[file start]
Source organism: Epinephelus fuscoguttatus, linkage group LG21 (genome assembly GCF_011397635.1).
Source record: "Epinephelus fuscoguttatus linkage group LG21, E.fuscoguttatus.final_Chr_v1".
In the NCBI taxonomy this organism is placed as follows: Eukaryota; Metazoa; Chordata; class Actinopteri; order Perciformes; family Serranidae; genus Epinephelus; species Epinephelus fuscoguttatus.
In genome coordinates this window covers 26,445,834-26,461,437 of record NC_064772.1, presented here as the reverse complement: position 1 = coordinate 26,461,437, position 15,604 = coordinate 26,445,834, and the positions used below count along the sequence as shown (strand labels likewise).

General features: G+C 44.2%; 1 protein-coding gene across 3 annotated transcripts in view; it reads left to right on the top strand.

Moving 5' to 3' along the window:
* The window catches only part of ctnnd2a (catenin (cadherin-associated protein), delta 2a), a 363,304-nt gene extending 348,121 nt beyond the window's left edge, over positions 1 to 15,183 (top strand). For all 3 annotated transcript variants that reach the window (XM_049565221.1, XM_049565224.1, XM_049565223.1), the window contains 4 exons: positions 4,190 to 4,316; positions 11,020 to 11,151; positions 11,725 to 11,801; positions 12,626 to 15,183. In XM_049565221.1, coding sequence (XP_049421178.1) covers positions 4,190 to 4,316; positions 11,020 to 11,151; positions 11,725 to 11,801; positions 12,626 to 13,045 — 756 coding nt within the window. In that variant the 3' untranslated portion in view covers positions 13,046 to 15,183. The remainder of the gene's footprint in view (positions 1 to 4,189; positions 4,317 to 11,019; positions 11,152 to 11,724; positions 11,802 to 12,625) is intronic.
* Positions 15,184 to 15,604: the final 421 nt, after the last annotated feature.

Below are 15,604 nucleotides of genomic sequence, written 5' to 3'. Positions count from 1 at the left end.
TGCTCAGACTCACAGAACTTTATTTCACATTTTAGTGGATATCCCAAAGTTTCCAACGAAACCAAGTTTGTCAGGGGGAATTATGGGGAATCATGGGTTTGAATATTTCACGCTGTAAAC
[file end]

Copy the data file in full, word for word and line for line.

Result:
Source organism: Epinephelus fuscoguttatus, linkage group LG21 (genome assembly GCF_011397635.1).
Source record: "Epinephelus fuscoguttatus linkage group LG21, E.fuscoguttatus.final_Chr_v1".
In the NCBI taxonomy this organism is placed as follows: Eukaryota; Metazoa; Chordata; class Actinopteri; order Perciformes; family Serranidae; genus Epinephelus; species Epinephelus fuscoguttatus.
In genome coordinates this window covers 26,445,834-26,461,437 of record NC_064772.1, presented here as the reverse complement: position 1 = coordinate 26,461,437, position 15,604 = coordinate 26,445,834, and the positions used below count along the sequence as shown (strand labels likewise).

General features: G+C 44.2%; 1 protein-coding gene across 3 annotated transcripts in view; it reads left to right on the top strand.

Moving 5' to 3' along the window:
* The window catches only part of ctnnd2a (catenin (cadherin-associated protein), delta 2a), a 363,304-nt gene extending 348,121 nt beyond the window's left edge, over positions 1 to 15,183 (top strand). For all 3 annotated transcript variants that reach the window (XM_049565221.1, XM_049565224.1, XM_049565223.1), the window contains 4 exons: positions 4,190 to 4,316; positions 11,020 to 11,151; positions 11,725 to 11,801; positions 12,626 to 15,183. In XM_049565221.1, coding sequence (XP_049421178.1) covers positions 4,190 to 4,316; positions 11,020 to 11,151; positions 11,725 to 11,801; positions 12,626 to 13,045 — 756 coding nt within the window. In that variant the 3' untranslated portion in view covers positions 13,046 to 15,183. The remainder of the gene's footprint in view (positions 1 to 4,189; positions 4,317 to 11,019; positions 11,152 to 11,724; positions 11,802 to 12,625) is intronic.
* Positions 15,184 to 15,604: the final 421 nt, after the last annotated feature.

Below are 15,604 nucleotides of genomic sequence, written 5' to 3'. Positions count from 1 at the left end.
TGCTCAGACTCACAGAACTTTATTTCACATTTTAGTGGATATCCCAAAGTTTCCAACGAAACCAAGTTTGTCAGGGGGAATTATGGGGAATCATGGGTTTGAATATTTCACGCTGTAAAC